Brandeis: A Free Man's Life

By Alpheus Thomas Mason | Go to book overview

CHAPTER THIRTY-SEVEN
Extrajudicial Activities

IN THE early nineteen twenties Brandeis bought a small place on Cape Cod not far from the village of Chatham. The house, a small clapboard structure, stood on a lonely hill, amid a wide expanse of sand dune, cottonwood trees, and scrubby green hillocks. Inside, the rooms were as plain as in his Washington apartment. His bedroom-study downstairs was austere, with an oak table, some hard chairs, a small electric heater, a case of books, and a bed covered with a nondescript blanket. A few simple pictures hung on the walls. During an interview in the summer of 1940, the visitor learned that one was of a Danish folk-school. "There," the Justice said, "were really planted the seeds of democracy." Another, yellowed with age, showed some small children. "Yes, that was my mother's. She gave it to me before she died. The one on the left is of me." There was a picture of Sam Warren at the helm of an old sloop, a newspaper likeness of Norman Hapgood, both hung by thumb-tacks. Turning slowly to a small picture on his desk, a catch came in his voice. "You know that man, Justice Benjamin Cardozo. He was my very dear friend, a beautiful character. His work raised the standard of the New York Circuit Court of Appeals, and even of our Court. We were very close."1

Brandeis's life at Chatham was typical of the man's deep love of simplicity and reflected "the universal element in greatness -- the capacity to stand alone, to be independent of the activities and judgments of the restf of mankind."2

Amid these bare, familiar surroundings, remote from urban civilization, he pursued his extracurricular activities most assiduously. Men from all walks of life sought his advice and found it generously given. He would sit quietly, listen intently, then with a question or a simple comment he would go to the heart of the matter, and the difficulty would evaporate. As Woodrow Wilson once said: "A talk with Brandeis always sweeps the cobwebs out of one's mind."

Many noted Brandeis's resemblance to Lincoln -- the wiry strength, the tall, angular, slightly stooped frame, sharp features, deeply set eyes of blue gray, vastly sympathetic, with a trace of sadness, and remarkably bright. He allowed his gray hair to grow rather long and brushed it carelessly, like a philosopher or prophet of old. Slender, sensitive hands suggested the artist; his skin, of olive hue, gave an appearance of robust health that some-

____________________
Cardozo had died July 9, 1938.

-582-

Notes for this page

Add a new note
If you are trying to select text to create highlights or citations, remember that you must now click or tap on the first word, and then click or tap on the last word.
One moment ...
Default project is now your active project.
Project items
Notes
Cite this page

Cited page

Style
Citations are available only to our active members.
Buy instant access to cite pages or passages in MLA 8, MLA 7, APA and Chicago citation styles.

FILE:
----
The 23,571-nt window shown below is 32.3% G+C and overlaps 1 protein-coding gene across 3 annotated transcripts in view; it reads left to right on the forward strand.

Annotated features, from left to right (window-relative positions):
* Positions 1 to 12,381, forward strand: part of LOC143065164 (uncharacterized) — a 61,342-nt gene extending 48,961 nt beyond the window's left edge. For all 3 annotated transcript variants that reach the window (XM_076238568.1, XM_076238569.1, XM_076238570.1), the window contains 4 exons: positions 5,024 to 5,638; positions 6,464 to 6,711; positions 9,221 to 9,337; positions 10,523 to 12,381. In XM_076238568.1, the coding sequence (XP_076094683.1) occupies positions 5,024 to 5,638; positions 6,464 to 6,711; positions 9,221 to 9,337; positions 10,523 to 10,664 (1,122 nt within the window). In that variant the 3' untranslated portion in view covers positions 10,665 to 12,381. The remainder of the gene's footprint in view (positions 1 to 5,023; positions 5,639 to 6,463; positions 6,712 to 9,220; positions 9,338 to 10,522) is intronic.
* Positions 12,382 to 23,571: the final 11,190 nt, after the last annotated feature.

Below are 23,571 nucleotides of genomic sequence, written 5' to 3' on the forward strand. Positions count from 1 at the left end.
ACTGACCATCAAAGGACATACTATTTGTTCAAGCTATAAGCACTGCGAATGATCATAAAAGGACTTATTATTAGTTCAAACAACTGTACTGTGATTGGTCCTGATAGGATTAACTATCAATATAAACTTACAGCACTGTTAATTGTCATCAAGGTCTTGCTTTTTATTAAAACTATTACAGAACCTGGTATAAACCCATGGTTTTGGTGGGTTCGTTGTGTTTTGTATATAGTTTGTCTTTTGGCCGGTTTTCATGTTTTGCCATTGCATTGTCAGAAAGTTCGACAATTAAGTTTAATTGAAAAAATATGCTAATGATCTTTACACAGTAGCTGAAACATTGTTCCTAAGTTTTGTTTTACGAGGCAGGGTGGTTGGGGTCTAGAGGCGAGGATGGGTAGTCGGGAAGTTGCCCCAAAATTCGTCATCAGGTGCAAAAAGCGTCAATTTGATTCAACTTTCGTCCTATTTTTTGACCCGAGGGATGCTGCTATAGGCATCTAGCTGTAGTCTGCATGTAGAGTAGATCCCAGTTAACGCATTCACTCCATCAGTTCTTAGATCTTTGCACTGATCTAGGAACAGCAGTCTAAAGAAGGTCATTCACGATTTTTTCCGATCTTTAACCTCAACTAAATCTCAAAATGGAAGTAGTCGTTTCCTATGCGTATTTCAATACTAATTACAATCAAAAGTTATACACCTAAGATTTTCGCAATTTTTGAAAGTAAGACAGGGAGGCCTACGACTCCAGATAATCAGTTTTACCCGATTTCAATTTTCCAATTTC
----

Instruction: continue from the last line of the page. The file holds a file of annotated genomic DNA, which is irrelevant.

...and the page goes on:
(Einhorn, 1992, p. 25)

(Einhorn 25)

(Einhorn 25)

1. Lois J. Einhorn, Abraham Lincoln, the Orator: Penetrating the Lincoln Legend (Westport, CT: Greenwood Press, 1992), 25, http://www.questia.com/read/27419298.

Note: primary sources have slightly different requirements for citation. Please see these guidelines for more information.

Cited page

Bookmark this page
Brandeis: A Free Man's Life
Table of contents

Table of contents

Settings

Settings

Typeface
Text size Smaller Larger Reset View mode
Search within

Search within this book

Look up

Look up a word

  • Dictionary
  • Thesaurus
Please submit a word or phrase above.
Print this page

Print this page

Why can't I print more than one page at a time?

Help
Full screen
Items saved from this book
  • Bookmarks
  • Highlights & Notes
  • Citations
/ 713

matching results for page

    Questia reader help

    How to highlight and cite specific passages

    1. Click or tap the first word you want to select.
    2. Click or tap the last word you want to select, and you’ll see everything in between get selected.
    3. You’ll then get a menu of options like creating a highlight or a citation from that passage of text.

    OK, got it!

    Cited passage

    Style
    Citations are available only to our active members.
    Buy instant access to cite pages or passages in MLA 8, MLA 7, APA and Chicago citation styles.

    "Portraying himself as an honest, ordinary person helped Lincoln identify with his audiences." (Einhorn, 1992, p. 25).

    "Portraying himself as an honest, ordinary person helped Lincoln identify with his audiences." (Einhorn 25)

    "Portraying himself as an honest, ordinary person helped Lincoln identify with his audiences." (Einhorn 25)

    "Portraying himself as an honest, ordinary person helped Lincoln identify with his audiences."1

    1. Lois J. Einhorn, Abraham Lincoln, the Orator: Penetrating the Lincoln Legend (Westport, CT: Greenwood Press, 1992), 25, http://www.questia.com/read/27419298.

    Cited passage

    Thanks for trying Questia!

    Please continue trying out our research tools, but please note, full functionality is available only to our active members.

    Your work will be lost once you leave this Web page.

    Buy instant access to save your work.

    Already a member? Log in now.

    Search by... Author
    Show... All Results Primary Sources Peer-reviewed

    Oops!

    An unknown error has occurred. Please click the button below to reload the page. If the problem persists, please try again in a little while.